The Peterson Reference Guide to Woodpeckers of North America is another outstanding volume in this “must own” series and is a book that is enjoyable to read, beautiful to look at, and useful as a home reference guide.


I wrote the majority of this book while sitting in a stone cabin during vacations at Big Bend National Park. The cabin and the sounds of birds provided a haven from the distractions of normal daily life, which then included work as a college dean and later as a college vice president. (ix, Book of Texas Birds)

The large format Book of Texas Birds is not an exhaustive atlas of the birds that breed in or migrate to Texas. There are no range maps, and pelagic species aren’t even mentioned. There are no lengthy introductory chapters on the history of birding in the state, no descriptions of habitat types, no illustrations of bird topography. There isn’t even a single map of the state that includes all the areas listed casually in the text, which I found frustrating. The Book of Texas Birds is instead a highly personal account of the bird species seen inland or right along the coast by one of the foremost birders in the state. Each species account is typically illustrated by a single color photograph taken by Kathy Adams Clark, the author’s wife. “It is for the people who wonder about birds that this book is written.” (p. 1) This is a book written primarily for Texan birders or out-of-state birders who go there often.

The Book of Texas Birds comprises species accounts only; sometimes two species are treated in one account. This includes Mottled and Black ducks and Clapper and King rails. These accounts are chatty. Key identification points are those that Clark thinks have helped him. Sometimes this comes down to some very basic advice: “So play the odds. Salt marsh—probably clapper; freshwater marsh—probably king.” (p. 119)

The accounts read as if you are out in the field with Clark as he casually conveys some of his hard-earned wisdom and unique experiences with each species. This excerpt from the account of the Greater Roadrunner is a good example:

We had a great time at a campsite one summer evening simply watching the antics of a greater roadrunner. The bird sauntered cautiously around the periphery of our campsite as we cooked dinner on our camp stove. We moved slowly and quietly so as not to scare the bird away. The bird gradually drew within three feet of us, eating scraps of food we’d dropped on the ground while cooking. We were able to examine up close the interlaced chromatic green, tans, and blues of the bird’s feathers.

The roadrunner lowered its head, bellowed its neck, and let forth a low cooing call that sounded like a French horn. Its apparent mate, stationed a hundred yards away, responded with the same call. Our roadrunner erected the feathers on its crown and cocked its head to the side. Was it trying to signal to its mate that the coast was clear? I don’t know. I do know that the roadrunner, so common as to be virtually ignored by some bird watchers, gave us uncommon joy that evening. (p. 200-01)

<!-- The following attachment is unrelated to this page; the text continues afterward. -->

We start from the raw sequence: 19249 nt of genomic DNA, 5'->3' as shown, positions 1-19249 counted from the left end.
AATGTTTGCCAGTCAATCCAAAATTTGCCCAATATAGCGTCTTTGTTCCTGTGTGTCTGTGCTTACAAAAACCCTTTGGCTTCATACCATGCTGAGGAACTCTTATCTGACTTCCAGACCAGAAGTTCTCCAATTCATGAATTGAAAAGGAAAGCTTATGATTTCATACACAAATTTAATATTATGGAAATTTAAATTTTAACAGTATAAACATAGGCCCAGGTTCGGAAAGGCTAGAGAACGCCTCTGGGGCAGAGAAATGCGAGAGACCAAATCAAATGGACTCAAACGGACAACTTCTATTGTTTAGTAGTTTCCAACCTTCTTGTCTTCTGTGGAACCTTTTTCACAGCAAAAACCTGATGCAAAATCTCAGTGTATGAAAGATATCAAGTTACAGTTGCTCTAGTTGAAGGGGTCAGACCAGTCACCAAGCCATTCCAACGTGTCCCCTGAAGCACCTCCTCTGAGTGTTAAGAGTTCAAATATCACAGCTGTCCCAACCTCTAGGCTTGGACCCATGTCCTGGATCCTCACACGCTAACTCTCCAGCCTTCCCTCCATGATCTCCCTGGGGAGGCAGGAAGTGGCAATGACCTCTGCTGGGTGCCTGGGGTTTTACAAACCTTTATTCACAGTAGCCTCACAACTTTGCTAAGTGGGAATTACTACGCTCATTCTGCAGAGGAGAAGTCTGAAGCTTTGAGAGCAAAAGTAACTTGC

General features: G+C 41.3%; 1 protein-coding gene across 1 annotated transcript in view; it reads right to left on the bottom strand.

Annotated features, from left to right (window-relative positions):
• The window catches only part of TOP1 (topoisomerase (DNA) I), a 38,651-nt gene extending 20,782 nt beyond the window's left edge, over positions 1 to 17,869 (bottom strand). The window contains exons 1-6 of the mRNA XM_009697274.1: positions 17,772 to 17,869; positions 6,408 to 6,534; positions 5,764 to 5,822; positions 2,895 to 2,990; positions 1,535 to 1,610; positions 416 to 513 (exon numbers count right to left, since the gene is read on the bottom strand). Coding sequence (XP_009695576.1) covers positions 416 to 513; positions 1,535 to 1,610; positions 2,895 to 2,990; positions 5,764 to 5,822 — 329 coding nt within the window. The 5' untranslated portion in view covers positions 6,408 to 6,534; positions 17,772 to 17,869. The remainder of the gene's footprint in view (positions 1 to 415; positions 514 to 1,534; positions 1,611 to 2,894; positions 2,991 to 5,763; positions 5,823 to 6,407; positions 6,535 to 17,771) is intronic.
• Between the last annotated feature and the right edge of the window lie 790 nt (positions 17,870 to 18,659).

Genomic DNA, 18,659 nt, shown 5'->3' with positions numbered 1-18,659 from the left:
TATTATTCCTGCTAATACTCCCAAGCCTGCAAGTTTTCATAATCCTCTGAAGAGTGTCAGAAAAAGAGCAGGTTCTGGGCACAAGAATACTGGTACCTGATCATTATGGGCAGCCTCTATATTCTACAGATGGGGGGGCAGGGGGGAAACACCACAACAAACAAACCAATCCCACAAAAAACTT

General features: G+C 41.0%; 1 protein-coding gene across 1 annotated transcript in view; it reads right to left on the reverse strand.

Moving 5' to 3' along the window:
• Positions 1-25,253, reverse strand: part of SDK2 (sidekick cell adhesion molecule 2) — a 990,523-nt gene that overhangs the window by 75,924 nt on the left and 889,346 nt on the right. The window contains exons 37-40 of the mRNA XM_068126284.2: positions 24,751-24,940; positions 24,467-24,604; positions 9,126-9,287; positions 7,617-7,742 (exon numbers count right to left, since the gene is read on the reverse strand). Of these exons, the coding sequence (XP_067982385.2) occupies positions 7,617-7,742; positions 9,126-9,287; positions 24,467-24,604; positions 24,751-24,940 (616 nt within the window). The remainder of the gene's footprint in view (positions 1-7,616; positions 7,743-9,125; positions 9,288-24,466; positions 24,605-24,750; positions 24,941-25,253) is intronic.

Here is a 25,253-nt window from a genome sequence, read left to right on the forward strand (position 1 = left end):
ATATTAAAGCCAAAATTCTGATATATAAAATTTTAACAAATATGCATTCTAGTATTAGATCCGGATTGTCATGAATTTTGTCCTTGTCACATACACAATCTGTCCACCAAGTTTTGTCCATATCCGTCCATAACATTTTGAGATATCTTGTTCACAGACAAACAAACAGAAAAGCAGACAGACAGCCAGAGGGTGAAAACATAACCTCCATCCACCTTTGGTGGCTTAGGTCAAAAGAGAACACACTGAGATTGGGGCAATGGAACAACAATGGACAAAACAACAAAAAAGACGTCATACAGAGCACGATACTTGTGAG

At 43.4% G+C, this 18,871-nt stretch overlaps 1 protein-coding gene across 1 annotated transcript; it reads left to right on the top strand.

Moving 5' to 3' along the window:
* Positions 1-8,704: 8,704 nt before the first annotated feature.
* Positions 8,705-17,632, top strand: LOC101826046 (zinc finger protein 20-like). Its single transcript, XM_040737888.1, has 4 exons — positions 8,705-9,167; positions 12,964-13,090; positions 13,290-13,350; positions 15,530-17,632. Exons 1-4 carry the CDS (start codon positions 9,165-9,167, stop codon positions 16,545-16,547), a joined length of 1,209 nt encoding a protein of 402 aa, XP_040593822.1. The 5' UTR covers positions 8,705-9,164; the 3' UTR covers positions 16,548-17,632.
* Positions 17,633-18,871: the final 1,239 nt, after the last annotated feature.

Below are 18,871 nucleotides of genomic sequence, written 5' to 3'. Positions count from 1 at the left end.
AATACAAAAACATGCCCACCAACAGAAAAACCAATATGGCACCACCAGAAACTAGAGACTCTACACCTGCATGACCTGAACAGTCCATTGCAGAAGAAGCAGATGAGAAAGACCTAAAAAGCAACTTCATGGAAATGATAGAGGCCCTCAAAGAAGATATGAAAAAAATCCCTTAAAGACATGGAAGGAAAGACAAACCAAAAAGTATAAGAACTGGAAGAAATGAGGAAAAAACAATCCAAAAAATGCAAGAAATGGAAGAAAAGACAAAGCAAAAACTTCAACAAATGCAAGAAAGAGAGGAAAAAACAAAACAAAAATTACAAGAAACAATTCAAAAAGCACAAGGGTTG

Filled with anecdotes and personal identification tips, the species accounts really express Clark’s love of watching birds. At the end each account there are short headings for brief notes on diet, voice, nest, and “where found in Texas.” The last category is sometimes general, and this is where I missed detailed range maps being included.

Of course, the reader will be intrigued as to what Clark has to say about the Ivory-billed Woodpecker. Most of the two-page account is concerned with the 2004 “discovery” of a possible Ivory-billed by Tim Gallagher and Bobby Ray Harrison in Alabama. Clark refers to those who have doubts about this sighting as “skeptics” and later adds:

Full disclosure: Tim Gallagher and Bobby Ray Harrison are my friends, as are some of the acclaimed birders who doubt the accuracy of the ivory-billed sighting. But I’d put Gallagher’s observational acumen at the top of the list of field identifiers of birds. He’s among the most cautious, careful bird observers I’ve ever known. Whereas some birders may reasonably question the ivory-billed sighting, any vilification of Gallagher and Harrison is wholly unjustified. (p. 255)

A few paragraphs later, under “where found in Texas”, Clark writes: “Probably extinct, though hope plus research abounds for discovery of a remnant population.” (p. 255)

Book of Texas Birds is not a where-to-go book, nor is it a definitive checklist of all the species that have appeared in the state. This isn’t even an identification guide containing minute details on plumages and molts. The Book of Texas Birds is instead a lively account of most of the species of a large state written by a man who knows those birds better than most.


After a working life spent in a great museum, the time had come for me to escape into the open air. I spent years handling fossils of extinct animals; now, the inner naturalist needed to touch living animals and plants. (p. 3, The Wood For the Trees)